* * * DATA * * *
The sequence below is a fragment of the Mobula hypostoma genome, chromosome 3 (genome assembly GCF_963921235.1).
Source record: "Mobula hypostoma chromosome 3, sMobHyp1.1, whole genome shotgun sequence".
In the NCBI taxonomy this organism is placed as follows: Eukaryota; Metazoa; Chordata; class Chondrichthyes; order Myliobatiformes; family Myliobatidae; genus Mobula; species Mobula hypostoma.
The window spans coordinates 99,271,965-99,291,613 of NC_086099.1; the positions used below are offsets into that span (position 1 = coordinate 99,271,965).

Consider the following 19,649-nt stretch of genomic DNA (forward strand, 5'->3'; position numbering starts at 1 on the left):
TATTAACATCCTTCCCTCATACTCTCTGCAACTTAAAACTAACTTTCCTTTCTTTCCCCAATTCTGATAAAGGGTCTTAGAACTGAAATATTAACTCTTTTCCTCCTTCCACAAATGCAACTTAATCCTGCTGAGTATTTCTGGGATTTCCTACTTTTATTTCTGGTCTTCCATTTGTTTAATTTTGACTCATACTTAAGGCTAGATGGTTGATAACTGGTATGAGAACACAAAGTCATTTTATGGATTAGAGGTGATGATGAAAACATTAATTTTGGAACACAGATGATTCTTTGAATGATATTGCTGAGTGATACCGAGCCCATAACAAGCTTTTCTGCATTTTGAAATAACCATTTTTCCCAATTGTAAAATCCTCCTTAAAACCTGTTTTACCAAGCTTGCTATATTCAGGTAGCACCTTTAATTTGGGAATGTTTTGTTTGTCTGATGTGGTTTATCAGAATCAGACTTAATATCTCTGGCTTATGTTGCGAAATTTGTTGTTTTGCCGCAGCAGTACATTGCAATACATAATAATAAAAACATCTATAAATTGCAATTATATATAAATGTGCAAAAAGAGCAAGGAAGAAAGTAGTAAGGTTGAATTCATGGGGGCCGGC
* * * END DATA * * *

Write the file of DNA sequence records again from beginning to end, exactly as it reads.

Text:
The sequence below is a fragment of the Mobula hypostoma genome, chromosome 3 (genome assembly GCF_963921235.1).
Source record: "Mobula hypostoma chromosome 3, sMobHyp1.1, whole genome shotgun sequence".
In the NCBI taxonomy this organism is placed as follows: Eukaryota; Metazoa; Chordata; class Chondrichthyes; order Myliobatiformes; family Myliobatidae; genus Mobula; species Mobula hypostoma.
The window spans coordinates 99,271,965-99,291,613 of NC_086099.1; the positions used below are offsets into that span (position 1 = coordinate 99,271,965).

Consider the following 19,649-nt stretch of genomic DNA (forward strand, 5'->3'; position numbering starts at 1 on the left):
TATTAACATCCTTCCCTCATACTCTCTGCAACTTAAAACTAACTTTCCTTTCTTTCCCCAATTCTGATAAAGGGTCTTAGAACTGAAATATTAACTCTTTTCCTCCTTCCACAAATGCAACTTAATCCTGCTGAGTATTTCTGGGATTTCCTACTTTTATTTCTGGTCTTCCATTTGTTTAATTTTGACTCATACTTAAGGCTAGATGGTTGATAACTGGTATGAGAACACAAAGTCATTTTATGGATTAGAGGTGATGATGAAAACATTAATTTTGGAACACAGATGATTCTTTGAATGATATTGCTGAGTGATACCGAGCCCATAACAAGCTTTTCTGCATTTTGAAATAACCATTTTTCCCAATTGTAAAATCCTCCTTAAAACCTGTTTTACCAAGCTTGCTATATTCAGGTAGCACCTTTAATTTGGGAATGTTTTGTTTGTCTGATGTGGTTTATCAGAATCAGACTTAATATCTCTGGCTTATGTTGCGAAATTTGTTGTTTTGCCGCAGCAGTACATTGCAATACATAATAATAAAAACATCTATAAATTGCAATTATATATAAATGTGCAAAAAGAGCAAGGAAGAAAGTAGTAAGGTTGAATTCATGGGGGCCGGC